Enjoy the food you eat – Just because you have to avoid certain foods rich in purines, doesn’t mean that you can’t enjoy eating anymore.  Find out what foods are low in purines and are considered gout-friendly.  Some examples include, chocolate, carbonated beverages, eggs, sugar, milk products, bread, grains cereals, rice, pasta, cheese, milk products, tomatoes, fruit, and some green vegetables.  Use these foods to create healthy new recipes.

Exercise – Exercise helps blood flow thorough your body and improves circulation.  Exercise also releases endorphins which make you feel better, improves your sense of well-being, and can help you avoid the negative feelings gout cause.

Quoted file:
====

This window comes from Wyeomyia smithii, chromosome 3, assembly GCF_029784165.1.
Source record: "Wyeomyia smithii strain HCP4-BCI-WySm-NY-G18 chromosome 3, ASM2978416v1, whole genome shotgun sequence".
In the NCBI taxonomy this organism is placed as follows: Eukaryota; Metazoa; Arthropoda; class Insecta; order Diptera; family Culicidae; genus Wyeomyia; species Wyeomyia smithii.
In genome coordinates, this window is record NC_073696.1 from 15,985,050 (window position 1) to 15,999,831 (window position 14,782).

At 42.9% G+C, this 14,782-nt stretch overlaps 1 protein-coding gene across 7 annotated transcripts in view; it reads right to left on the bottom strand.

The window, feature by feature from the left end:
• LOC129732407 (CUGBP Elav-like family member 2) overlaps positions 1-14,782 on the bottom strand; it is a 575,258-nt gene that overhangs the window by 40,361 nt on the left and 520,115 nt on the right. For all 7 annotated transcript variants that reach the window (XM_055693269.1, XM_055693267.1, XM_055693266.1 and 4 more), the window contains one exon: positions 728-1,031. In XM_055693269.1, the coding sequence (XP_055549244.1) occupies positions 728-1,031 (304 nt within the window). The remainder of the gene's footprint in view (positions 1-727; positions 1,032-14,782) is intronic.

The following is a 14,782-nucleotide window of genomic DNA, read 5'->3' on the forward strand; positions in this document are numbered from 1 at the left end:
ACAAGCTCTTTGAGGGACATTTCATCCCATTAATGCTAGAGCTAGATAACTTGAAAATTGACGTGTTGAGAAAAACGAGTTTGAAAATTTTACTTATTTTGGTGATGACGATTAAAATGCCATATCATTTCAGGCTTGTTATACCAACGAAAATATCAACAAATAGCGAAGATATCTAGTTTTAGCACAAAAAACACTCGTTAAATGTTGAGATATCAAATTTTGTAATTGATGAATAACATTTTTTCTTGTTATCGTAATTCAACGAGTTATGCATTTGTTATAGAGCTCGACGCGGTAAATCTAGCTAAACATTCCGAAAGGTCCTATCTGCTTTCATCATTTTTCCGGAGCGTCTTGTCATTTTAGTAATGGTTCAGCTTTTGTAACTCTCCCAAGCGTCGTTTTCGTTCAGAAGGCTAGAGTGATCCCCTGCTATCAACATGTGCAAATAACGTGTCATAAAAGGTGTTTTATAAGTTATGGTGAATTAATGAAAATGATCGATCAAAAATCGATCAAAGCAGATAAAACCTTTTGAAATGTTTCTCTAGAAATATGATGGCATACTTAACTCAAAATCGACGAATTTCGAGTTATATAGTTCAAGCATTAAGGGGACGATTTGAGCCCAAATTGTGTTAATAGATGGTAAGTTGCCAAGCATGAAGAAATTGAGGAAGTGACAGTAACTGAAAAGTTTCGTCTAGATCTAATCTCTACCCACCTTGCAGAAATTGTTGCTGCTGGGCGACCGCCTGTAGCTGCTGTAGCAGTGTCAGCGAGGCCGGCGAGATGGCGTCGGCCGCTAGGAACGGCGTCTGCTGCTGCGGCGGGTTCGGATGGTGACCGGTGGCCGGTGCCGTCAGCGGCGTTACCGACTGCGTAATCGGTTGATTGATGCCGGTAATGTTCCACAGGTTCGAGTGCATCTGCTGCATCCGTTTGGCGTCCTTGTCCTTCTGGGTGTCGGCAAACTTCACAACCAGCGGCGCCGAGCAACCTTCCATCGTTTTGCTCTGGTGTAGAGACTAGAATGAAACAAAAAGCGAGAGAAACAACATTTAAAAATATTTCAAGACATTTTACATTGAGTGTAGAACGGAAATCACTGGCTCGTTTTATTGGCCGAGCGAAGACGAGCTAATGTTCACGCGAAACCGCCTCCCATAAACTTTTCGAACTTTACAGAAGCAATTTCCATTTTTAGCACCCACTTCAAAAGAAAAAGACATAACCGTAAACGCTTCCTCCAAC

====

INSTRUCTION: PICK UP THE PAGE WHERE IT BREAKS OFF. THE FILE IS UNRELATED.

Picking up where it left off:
Take time to relax and avoid stress – You may be overworking yourself and your body.  Tell yourself you deserve a break and take the time to do something you enjoy and focus on clearing your mind.  For instance:
Take a hot bath
Listen to music
Get a massage
Spend time with a pet
Read a book
Write in a journal
Take a walk and enjoy nature
Watch a funny movie or T.V. show

Finally, always remember that if you are suffering from prolonged depression (depression that lasts for months) due to a gout cause, or another issue, you should seek immediate medical attention before your depression moves beyond your control.  Major depression is an illness that needs to be taken serious and treated. 

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4 Responses

  1. Michael Savage
    March 13th, 2008 | 4:34 pm

    Thank you for this article. I have a high stress job and have experienced many of the symptoms of depression. I fully agree that exercise or doing something I like has helped with depression. Riding my motorcycle has been a great release of stress and depression. It is a constant battle and it takes a lot to stay healthy.

  2. Chuck
    March 13th, 2008 | 4:53 pm